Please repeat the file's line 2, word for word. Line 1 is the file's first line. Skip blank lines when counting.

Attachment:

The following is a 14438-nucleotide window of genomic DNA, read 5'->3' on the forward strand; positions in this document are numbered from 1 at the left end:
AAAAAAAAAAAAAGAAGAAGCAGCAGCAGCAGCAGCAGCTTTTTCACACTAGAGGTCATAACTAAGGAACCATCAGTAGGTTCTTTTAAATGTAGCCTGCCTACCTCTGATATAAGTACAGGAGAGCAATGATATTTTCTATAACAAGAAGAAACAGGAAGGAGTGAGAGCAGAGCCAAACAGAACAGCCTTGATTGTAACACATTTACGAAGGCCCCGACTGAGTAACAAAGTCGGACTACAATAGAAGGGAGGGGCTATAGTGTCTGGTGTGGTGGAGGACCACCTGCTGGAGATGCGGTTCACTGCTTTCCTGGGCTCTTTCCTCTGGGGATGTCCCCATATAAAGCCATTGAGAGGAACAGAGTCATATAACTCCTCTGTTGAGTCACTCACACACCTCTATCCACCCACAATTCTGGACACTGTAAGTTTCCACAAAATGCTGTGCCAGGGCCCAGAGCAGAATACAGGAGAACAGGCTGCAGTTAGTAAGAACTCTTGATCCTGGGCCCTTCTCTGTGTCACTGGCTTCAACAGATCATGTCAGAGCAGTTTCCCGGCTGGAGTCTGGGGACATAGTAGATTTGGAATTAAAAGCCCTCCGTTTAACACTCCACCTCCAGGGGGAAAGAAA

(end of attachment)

AAAAAAAAAAAAAGAAGAAGCAGCAGCAGCAGCAGCAGCTTTTTCACACTAGAGGTCATAACTAAGGAACCATCAGTAGGTTCTTTTAAATGTAGCCTGCCTACCTCTGATATAAGTACAGGAGAGCAATGATATTTTCTATAACAAGAAGAAACAGGAAGGAGTGAGAGCAGAGCCAAACAGAACAGCCTTGATTGTAACACATTTACGAAGGCCCCGACTGAGTAACAAAGTCGGACTACAATAGAAGGGAGGGGCTATAGTGTCTGGTGTGGTGGAGGACCACCTGCTGGAGATGCGGTTCACTGCTTTCCTGGGCTCTTTCCTCTGGGGATGTCCCCATATAAAGCCATTGAGAGGAACAGAGTCATATAACTCCTCTGTTGAGTCACTCACACACCTCTATCCACCCACAATTCTGGACACTGTAAGTTTCCACAAAATGCTGTGCCAGGGCCCAGAGCAGAATACAGGAGAACAGGCTGCAGTTAGTAAGAACTCTTGATCCTGGGCCCTTCTCTGTGTCACTGGCTTCAACAGATCATGTCAGAGCAGTTTCCCGGCTGGAGTCTGGGGACATAGTAGATTTGGAATTAAAAGCCCTCCGTTTAACACTCCACCTCCAGGGGGAAAGAAA